|VA Acting Secretary Sloan Gibson - VA.gov|
In a news conference on Friday at Phoenix VA, the agency's Acting Secretary, Sloan Gibson, said that at least 18 Arizona veterans died while waiting for initial appointments with a doctor. But he added that it is unclear whether any of the deaths was because of a delay in care.
However, The Reno Dispatch has learned that at least two veterans did die because of delayed care at Phoenix VA, according to two wrongful death lawsuits filed against the government that have both been settled for hundreds of thousands of dollars.
Kitzinger's widow, Grace Kitzinger, filed the lawsuit in July 2013. Last month, just days after the story of the Phoenix VA's "secret list" of veteran patients was reported by CNN, Treasury Department records show that the government issued a payment of $800,000, according to a report in the National Law Journal.
The detailed complaint alleges there was negligence by Phoenix VA doctors. In its response to the complaint, the U.S. Attorney in Arizona said Kitzinger's injuries, damages and losses "were not proximately caused by the negligence of any employee of the United States."
A spokesman for the U.S. Attorney in Phoenix had no further comment.
Brewster Rawls, an attorney at Rawls McNelis & Mitchell who represented Kitzinger's widow in the lawsuit, told The Reno Dispatch that neither he nor Kitzinger would be commenting on the settlement because of the widow's wish for privacy. But an attorney who regularly represents veterans in lawsuits against VA and is familiar with this case said the amount of the settlement means the government did not want to take it to a trial.
"The response from the government is standard boilerplate language," said the attorney, who asked not to be named. "They will always deny any liability and admit no negligence. But there's no way they would ever pay that kind of money if they didn't think they would lose in a trial. They might pay $10,000 or $25,000, but not $800,000, not that kind of money, unless you think you're gonna lose."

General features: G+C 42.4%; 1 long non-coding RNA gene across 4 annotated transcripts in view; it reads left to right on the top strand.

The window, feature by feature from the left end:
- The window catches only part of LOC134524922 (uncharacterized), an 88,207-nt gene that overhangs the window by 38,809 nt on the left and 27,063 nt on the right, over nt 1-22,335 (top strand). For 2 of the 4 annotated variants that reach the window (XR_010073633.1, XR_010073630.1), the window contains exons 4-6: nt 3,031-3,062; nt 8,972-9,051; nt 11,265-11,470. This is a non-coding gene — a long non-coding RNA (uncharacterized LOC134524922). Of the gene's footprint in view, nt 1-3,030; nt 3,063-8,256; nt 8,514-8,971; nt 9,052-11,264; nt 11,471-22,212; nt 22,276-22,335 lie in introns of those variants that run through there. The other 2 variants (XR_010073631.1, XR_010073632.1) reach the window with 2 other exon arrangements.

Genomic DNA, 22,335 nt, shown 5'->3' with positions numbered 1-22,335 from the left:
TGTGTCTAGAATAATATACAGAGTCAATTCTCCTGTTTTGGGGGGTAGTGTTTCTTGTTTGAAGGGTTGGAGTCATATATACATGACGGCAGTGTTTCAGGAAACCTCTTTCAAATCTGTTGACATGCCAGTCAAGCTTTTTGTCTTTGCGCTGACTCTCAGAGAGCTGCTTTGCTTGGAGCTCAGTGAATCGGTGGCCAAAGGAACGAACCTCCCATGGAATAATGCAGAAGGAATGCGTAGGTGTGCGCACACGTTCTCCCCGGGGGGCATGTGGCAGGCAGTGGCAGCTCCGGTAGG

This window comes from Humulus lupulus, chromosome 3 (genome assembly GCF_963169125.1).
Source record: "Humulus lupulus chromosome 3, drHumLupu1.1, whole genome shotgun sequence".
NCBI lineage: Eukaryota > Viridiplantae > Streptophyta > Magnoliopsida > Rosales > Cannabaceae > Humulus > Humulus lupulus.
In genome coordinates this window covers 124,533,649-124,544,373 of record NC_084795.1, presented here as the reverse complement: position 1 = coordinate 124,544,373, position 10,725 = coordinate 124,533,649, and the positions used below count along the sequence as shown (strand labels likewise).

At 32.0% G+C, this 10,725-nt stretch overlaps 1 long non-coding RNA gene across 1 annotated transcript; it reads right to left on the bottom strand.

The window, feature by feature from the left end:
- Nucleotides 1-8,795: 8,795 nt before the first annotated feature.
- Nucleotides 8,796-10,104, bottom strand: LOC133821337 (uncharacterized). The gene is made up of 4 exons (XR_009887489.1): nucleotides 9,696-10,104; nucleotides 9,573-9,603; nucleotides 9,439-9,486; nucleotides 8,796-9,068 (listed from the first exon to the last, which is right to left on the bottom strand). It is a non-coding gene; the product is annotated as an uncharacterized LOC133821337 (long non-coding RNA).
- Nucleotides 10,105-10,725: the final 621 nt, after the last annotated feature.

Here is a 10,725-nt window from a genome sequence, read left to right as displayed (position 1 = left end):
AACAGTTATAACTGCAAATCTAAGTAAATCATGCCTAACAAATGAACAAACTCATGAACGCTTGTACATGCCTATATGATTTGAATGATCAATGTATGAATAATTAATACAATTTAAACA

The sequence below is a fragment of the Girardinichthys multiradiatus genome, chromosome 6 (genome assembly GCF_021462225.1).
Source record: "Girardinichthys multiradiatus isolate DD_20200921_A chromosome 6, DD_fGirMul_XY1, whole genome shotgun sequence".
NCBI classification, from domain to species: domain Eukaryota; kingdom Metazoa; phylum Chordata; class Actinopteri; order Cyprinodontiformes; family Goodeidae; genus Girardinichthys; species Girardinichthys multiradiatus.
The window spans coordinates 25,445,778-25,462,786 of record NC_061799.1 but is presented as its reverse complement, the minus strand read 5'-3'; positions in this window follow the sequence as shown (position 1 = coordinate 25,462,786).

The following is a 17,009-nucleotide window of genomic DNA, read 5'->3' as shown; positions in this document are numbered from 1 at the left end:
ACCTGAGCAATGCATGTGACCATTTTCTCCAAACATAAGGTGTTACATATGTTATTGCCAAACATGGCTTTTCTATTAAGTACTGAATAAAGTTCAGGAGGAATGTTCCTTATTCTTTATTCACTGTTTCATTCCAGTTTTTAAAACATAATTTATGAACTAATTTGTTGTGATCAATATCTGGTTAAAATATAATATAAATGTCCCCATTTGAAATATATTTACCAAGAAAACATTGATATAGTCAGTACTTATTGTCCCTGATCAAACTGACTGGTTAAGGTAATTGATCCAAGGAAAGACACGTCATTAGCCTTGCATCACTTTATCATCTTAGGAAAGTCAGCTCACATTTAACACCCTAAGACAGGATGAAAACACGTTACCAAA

While Leonard Kitzinger's attorneys have no evidence that Kitzinger was on the Phoenix VA's notorious secret waiting list, they do assert in the complaint that Kitzinger died because of a delay in care at Phoenix VA.
According to VA, more than 100,000 veterans were victims of manufactured waiting lists for medical appointments, And treatment delays have already led to deaths at VA hospitals nationwide.
As USA Today reported last month, 23 veterans died as a result of delays in endoscopy screenings for potential gastrointestinal cancer at VA hospitals in Columbia, S.C., Hampton, Va.; Augusta, Ga.; Charleston, S.C.; Miami; West Palm Beach, Fla.; Huntington, W.Va.; Cleveland; Prescott, Ariz.; Tucson; Grand Junction, Colo.; and Iowa City, Iowa.
The Phoenix complaint states that when doctors did an EKG on Kitzinger on November 18, 2011, the result was "severely abnormal," but doctors sent Kitzinger home without any anti-ischemic medications and without a referral to a cardiologists for further follow-up.
The consult request form indicated that Kitzinger would be scheduled for the next available stress test, according to the complaint. However, the complaint said, the appointment was scheduled for January 4, 2012, almost seven weeks later.
Three days later, on Nov. 21, Kitzinger had a heart attack while at work, the complaint said, and four days later Kitzinger's wife made the difficult decision to terminate life-support for her husband. He died seven minutes later.
The complaint said Kitzinger's primary care doctor and the Phoenix VA "deviated from appropriate standards of medical care."
Meanwhile, the National Law Journal also reported that in December 2012, the government agreed to pay $600,000 to the wife of a veteran at Phoenix VA who died of liver cancer.
In October 2009, veteran Alphonso Coronado was diagnosed with liver cancer, and he died nine months later, according to the Journal, which noted that the complaint in that case cited actions that “resulted in significant delay in Alphonse Coronado’s care and treatment and more likely than not resulted in his death and/or the loss of a chance at an improved result."